As someone who has a keen interest in cryptocurrency and has a history in political campaigning, I am one of those peculiar animals who knows Federal campaign finance laws and enjoys learning new things about them.
[Disclaimer: I am not a campaign finance lawyer. I’ve been a journalist for far longer than I was involved in campaign finance. My interpretation should not be taken as anything other than informed opinion. For best advice, seek an actual lawyer who specializes in campaign finance.]
As such, I’m happy to convey the news this week concerning US FEC guidelines around crypto-donations to federal campaigns. In short, the government says “OK.”
The US Federal Election Commission (which exclusively governs national election campaigns) has released a proposed draft that addresses Make Your Laws’ inquiry regarding Bitcoins.
Make Your Laws, an organization that facilitates political contributions, previously submitted a petition asking for Bitcoin contributions of up to $100 for campaign to be permitted. The decision regarding the matter was delayed as Bitcoin has raised many questions, specifically anonymous donors.
The proposed draft states that Bitcoin can now be accepted as campaign donations and the digital currency will be considered as in-kind contributions like stocks and art. This is great news for election candidates as it gives them more avenues for accepting donations, and could potentially allow them to tap into a new community of contributors. And this is even better news for politicos who are already accepting Bitcoin donations, even without the FEC’s consent, as everything becomes above board and less questionable.
But whether you’re an election candidate who’s elated by this news, or someone who wants to donate using Bitcoin, there are some things you need to know first.
Like all political donations, they won’t be anonymous
When donations are made in cash, political action committees are required to deposit that amount in a campaign depository within 10 days upon receipt. Since Bitcoin will be treated as an in-kind contribution like art or stocks, it can be held in a Bitcoin wallet indefinitely, but once it is liquidated, the amount should be put in a campaign depository.
MYL will handle Bitcoin donations and will require details like the name, physical address, occupation and employer of the Bitcoin donator. This is so it can verify that the amount being donated is legal, comes from an American citizen, and that the contributor is the owner of the digital currency being donated. MYL will then provide a one-time Bitcoin address for the candidate to accept the digital currency.
You can’t spend it, directly.
The FEC proposed draft stated that PACs can purchase Bitcoins using campaign funds for investment purposes, but the digital currency cannot be used to pay for anything campaign-related. It cannot be used to pay for services rendered by a campaign team or pay for campaign materials or ads. What they need to do is turn Bitcoins into dollars by selling them, put in the campaign depository, which can subsequently be used for disbursement.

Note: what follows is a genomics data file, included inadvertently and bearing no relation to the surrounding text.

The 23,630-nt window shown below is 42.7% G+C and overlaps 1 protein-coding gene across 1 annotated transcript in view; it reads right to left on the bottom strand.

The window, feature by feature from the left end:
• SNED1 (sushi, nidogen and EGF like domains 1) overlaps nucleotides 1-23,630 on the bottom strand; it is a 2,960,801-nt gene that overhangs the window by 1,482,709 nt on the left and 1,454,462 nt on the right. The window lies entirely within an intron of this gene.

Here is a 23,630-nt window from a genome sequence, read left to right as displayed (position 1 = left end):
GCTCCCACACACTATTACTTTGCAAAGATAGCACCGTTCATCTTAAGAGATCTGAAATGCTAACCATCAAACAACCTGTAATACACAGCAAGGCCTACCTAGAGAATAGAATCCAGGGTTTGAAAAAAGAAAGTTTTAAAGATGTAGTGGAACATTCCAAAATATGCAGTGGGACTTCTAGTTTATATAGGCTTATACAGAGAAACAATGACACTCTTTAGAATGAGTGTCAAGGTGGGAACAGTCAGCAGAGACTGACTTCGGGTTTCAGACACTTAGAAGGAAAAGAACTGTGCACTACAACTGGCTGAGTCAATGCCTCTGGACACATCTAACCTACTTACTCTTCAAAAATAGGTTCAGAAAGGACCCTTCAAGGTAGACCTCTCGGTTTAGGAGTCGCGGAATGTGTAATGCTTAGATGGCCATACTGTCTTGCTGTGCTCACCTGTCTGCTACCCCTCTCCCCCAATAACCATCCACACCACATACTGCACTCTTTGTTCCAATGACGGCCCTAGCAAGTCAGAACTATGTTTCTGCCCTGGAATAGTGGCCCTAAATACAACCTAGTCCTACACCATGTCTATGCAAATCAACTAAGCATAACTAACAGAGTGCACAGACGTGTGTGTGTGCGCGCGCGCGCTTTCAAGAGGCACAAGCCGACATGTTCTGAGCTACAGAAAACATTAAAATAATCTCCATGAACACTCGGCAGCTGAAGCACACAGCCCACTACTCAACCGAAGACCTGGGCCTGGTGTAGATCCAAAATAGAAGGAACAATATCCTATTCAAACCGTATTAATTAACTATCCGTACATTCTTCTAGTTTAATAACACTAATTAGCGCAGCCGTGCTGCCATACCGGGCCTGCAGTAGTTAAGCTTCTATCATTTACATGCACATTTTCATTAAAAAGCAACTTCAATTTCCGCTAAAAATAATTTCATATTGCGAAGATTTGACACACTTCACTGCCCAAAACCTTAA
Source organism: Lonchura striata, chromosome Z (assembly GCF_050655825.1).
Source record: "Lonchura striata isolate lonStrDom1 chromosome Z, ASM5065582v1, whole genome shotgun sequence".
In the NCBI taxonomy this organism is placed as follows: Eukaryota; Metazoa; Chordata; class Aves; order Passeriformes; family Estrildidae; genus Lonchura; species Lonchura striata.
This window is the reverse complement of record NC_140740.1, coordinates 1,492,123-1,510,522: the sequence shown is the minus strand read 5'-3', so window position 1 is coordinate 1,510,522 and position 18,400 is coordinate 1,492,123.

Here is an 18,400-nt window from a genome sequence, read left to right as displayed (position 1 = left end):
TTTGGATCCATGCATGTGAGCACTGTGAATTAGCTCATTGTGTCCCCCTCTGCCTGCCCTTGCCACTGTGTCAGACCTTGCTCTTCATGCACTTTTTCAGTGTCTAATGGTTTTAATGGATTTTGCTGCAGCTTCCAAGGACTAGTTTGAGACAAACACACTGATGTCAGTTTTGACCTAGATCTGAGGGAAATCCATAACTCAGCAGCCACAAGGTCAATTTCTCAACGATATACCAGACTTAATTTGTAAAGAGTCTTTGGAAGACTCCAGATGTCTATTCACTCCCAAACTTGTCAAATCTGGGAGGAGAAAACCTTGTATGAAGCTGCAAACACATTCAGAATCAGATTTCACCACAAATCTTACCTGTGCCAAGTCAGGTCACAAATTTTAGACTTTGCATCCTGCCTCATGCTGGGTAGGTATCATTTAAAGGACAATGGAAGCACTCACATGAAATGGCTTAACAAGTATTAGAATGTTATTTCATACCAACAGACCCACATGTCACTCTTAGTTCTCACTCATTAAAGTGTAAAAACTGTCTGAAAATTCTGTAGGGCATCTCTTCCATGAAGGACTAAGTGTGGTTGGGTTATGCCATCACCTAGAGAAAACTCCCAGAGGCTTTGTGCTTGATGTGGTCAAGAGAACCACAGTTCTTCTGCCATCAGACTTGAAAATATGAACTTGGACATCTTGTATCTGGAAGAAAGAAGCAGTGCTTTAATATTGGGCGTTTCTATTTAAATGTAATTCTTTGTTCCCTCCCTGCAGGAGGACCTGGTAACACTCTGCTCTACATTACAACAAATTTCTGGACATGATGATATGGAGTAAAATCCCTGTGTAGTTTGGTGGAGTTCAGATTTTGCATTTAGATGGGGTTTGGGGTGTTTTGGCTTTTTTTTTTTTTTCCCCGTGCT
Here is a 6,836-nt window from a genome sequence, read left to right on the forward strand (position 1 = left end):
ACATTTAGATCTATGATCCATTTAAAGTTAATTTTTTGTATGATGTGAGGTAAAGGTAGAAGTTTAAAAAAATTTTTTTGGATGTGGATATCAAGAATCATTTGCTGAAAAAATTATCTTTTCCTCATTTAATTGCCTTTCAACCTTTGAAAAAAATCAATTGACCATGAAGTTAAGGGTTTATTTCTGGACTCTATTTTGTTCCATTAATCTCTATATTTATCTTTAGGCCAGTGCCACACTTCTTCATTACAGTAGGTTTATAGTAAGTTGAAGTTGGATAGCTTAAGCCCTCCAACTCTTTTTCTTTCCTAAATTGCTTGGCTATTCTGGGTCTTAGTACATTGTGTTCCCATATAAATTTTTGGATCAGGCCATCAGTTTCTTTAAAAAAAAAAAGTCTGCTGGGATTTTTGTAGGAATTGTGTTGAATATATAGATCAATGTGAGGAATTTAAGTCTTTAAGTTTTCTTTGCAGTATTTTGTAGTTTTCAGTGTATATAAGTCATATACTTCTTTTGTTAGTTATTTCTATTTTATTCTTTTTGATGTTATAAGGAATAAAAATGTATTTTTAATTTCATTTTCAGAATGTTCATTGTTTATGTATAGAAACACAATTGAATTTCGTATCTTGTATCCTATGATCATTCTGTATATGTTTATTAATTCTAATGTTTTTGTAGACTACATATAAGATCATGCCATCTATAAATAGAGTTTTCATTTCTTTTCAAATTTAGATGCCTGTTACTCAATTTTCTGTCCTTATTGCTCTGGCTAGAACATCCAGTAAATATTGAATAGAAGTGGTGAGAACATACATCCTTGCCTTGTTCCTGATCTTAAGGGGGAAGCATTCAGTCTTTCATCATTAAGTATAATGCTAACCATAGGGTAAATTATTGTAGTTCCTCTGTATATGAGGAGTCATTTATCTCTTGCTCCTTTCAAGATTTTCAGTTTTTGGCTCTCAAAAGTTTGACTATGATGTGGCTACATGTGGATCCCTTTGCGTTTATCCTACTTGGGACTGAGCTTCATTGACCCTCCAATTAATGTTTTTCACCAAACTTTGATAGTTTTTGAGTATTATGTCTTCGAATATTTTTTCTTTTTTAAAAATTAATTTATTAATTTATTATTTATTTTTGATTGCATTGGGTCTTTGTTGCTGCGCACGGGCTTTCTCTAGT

Sai, the president of MYL, told us: “The reason for this has nothing to do with Bitcoin’s volatility, but
rather with a nuance of election law — whether it’s in-kind or
currency. The final draft (unlike drafts A & B) very carefully does
not actually say either way (though it says it should be reported like
in-kind and can be held like in-kind). If it were fully treated like
in-kind, then previous AOs create precedent that would allow it to be
used for barter, and they couldn’t come to an agreement on that, so
the opinion walks a fine line to avoid opining on it.”
For now, MYL advises contributors to keep Bitcoin donations small, about $100 worth as it is an “amount of money that is not going to raise some of the bigger issues that might accompany a Bitcoin transaction.” It should be noted that MYL is only providing their interpretation on the guidance; the $100 of crypto shouldn’t be seen as a legally binding limit, only the limit they sought approval for.
Because Bitcoin exchange markets are open 24/7, its value is constantly fluctuating. Therefore, the the FEC’s final AO suggests that PACs should value Bitcoin contributions based on the market value of the digital currency when the contribution was received.
Reporting and monitoring
Receiving Bitcoin contributions should be reported like any other in-kind contributions, and if the Bitcoins are sold, it is the PAC’s duty to report how much the Bitcoins were sold for. The same rule applies for Bitcoins purchased using campaign funds. The amount of Bitcoin purchased, how much money was used to acquire it, and how much money was received when the digital currency is once again sold, should all be reported.
It should also be noted that any transaction fees which arise from the use of Bitcoin should not be deducted from the original value of the contribution.
“The Committee must treat the full amount of the donor’s contribution as the contributed amount for purposes of the limits and reporting provisions of the Act, even though the Committee will receive a lesser amount because of [the] fees,” the proposed draft stated.
tl;dr: Accepting Bitcoin in campaigns is more complex than sending it.
It should be noted that the Federal regulations may be used as guidelines in state affairs, they do not directly apply as the Federal regulations only govern national elections (Presidential, Congressional and otherwise). I should also not that there have been several instances of politicians taking Bitcoin for political donations prior to the guidance from the FEC, and at least one who has since.